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Worth Reading 04/12/2013

It's the weekend, right? Let's do this.

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So I have a PC now. It’s pretty cool.

Naturally, I spent the first few days with a computer attached to my TV playing Singularity. Naturally. (Hey, I really liked it. Sue me.) The first constraint I ran into was not having a monitor. I’ve now solved that, which’ll allow me to experiment with streaming. No more streaming on a MacBook Air? I don’t even know how to imagine how much better that will end up being. Given the generosity that resulted in the PC showing up, Spookin’ With Scoops will return next week. Which game? Hmm.

The weirdest part about having a PC appear in your life after years without one is figuring out where to begin. The coming drought of new releases is a blessing for me, as it provides a meaningful opportunity to begin exploring a catalog of games that have patiently sat in a text document on my computer. Most of them are horror games (Dark Corners of the Earth: Call of Cthulhu and S.T.A.L.K.E.R. being at the top of my list), of course, but there are so, so, so many others. What classics to revisit, and consequently destroy my nostalgia for?

What excites me about a PC isn’t so much the increased catalog as much as it is the lack of restrictions. There’s nothing more distressing than having a game recommended to you, only to find out there’s no way to play it. It’s the reason why I own every platform other than a Vita, which I’ll eventually solve later this year. I’m always looking for a game to provoke a reaction out of me, and where that might come from isn’t always clear. It should hopefully result in a more varied set of recommendations for Worth Reading, too!

Anyway, if you have PC games you wanna recommend, have at it!

Hey, You Should Play This

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Tax Evaders might not be as subversive as Paolo Pedercini’s other works--the way it communicates the message is a little on the nose--but it was created as part of a larger team, so maybe that explains it. I’m not used to Pedercini using humor as part of his toolset as overtly as Tax Evaders employs it, but it’s easy to see how the goofy charm could effectively disarm players and make them more receptive to the serious point it’s trying to impart. If Tax Evaders strikes you, check out Pedercini’s other games.

And You Should Read These, Too

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I haven’t made a game, but the creative process outlined by Blendo GamesBrendon Chung sounds similar to writing an article. More specifically, it’s the process of writing an opinion piece. I’ve written stories just for the sake of writing stories, but the ones that feel really good afterwards were clawing out of you. What you wanted to say may not translate into the words properly, but at least you said it, at least you tried. Chung’s feelings on how to get started with game development are analogous: just start. The worst game is one that’s never made, and the worst article is the article that’s never written. So...get to it.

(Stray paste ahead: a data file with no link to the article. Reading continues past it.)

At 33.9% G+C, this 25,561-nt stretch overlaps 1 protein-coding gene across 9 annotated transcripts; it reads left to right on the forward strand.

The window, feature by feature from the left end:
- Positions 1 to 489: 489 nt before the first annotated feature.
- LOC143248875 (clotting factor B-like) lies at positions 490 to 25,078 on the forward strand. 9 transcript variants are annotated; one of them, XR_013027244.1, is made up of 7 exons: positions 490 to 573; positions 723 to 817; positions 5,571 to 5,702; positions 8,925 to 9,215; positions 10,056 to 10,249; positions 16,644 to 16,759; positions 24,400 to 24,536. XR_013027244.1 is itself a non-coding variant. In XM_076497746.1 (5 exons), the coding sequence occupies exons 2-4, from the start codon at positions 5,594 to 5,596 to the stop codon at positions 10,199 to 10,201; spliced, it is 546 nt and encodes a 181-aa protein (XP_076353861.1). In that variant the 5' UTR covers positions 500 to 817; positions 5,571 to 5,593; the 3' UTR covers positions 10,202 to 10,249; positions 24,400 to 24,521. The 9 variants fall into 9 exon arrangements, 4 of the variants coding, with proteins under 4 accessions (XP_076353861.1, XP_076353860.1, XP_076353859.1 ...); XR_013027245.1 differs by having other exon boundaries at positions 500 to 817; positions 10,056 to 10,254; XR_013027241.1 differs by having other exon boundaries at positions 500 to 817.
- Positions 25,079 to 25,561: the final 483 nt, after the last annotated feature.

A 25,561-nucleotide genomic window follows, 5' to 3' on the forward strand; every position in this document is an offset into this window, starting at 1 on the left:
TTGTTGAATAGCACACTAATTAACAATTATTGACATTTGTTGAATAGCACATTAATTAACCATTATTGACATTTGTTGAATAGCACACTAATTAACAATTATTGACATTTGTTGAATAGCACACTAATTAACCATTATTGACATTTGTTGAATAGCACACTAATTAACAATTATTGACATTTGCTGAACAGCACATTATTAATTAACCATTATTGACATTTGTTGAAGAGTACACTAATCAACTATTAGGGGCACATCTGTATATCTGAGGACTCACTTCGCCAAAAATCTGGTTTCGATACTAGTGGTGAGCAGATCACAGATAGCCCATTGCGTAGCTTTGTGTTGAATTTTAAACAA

"I don’t think it’s important to have a great idea. I don’t think it’s important to be unique or innovative. I don’t think it’s important to be bulletproof, or for that matter, good.

When the ground is rushing toward you at a million miles per hour, what’s important? You make something.

People can’t play a design document. People can’t play a grand vision. People can’t play all the cool ideas you’ve planned out down the road."

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The conversation that’s been happening around games in the...well, I’m not sure how long it’s been going on. Maybe it started when the conversation about women and games started snowballing, maybe it happened somewhere else down the line. I don’t know. Anyway, that conversation has been a messy one, and it’s not getting any cleaner. It’s not just about women, either--it’s a larger conversation about empathy and inclusion. In the way, a conversation meant to erase lines is drawing new ones, and creating the exclusionary atmosphere we’re all (I think) trying to avoid. This is not just a games problem-- it’s an Internet problem. Shouting down others in order to be heard is an effective but frustrating strategy, and Saltsman is one of the many who feel excluded, sitting on the sideline and observing the flames.

"We are in the midst of the most important and influential movement in video games in a decade, if not ever — a movement that is vital to the ongoing cultural relevancy and maturation of our medium — and almost everyone involved in the conversation is, intentionally or otherwise, looking for ways to ignore everyone else. We can do better than this, and we have to, in order to make progress.

This is our real empathy problem in video games. Instead of figuring out some reason why this person we disagree with shouldn't even be at the table, we should be trying to figure out why they so badly want to be part of this discussion. We will always, always, always learn more from people with whom we disagree than from our own personal echo chamber, as safe and comfortable as that place may be."

If You Click It, It Will Play

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Tweets That Make You Go "Hmmmmmm"

FUCKING ROOMMATE WALKING IN FRONT OF THE TV WHILE I'M ON RAINBOW ROAD IN MARIO KART SHOULD BE GROUNDS FOR EVICTION

— boxcar (@pilotbacon) April 11, 2013

"WHO GIVES A FUCK" is the correct answer to many contemporary questions

— ITS ME PORPENTINE (@aliendovecote) April 10, 2013

Oh, And This Other Stuff

Patrick Klepek on Google+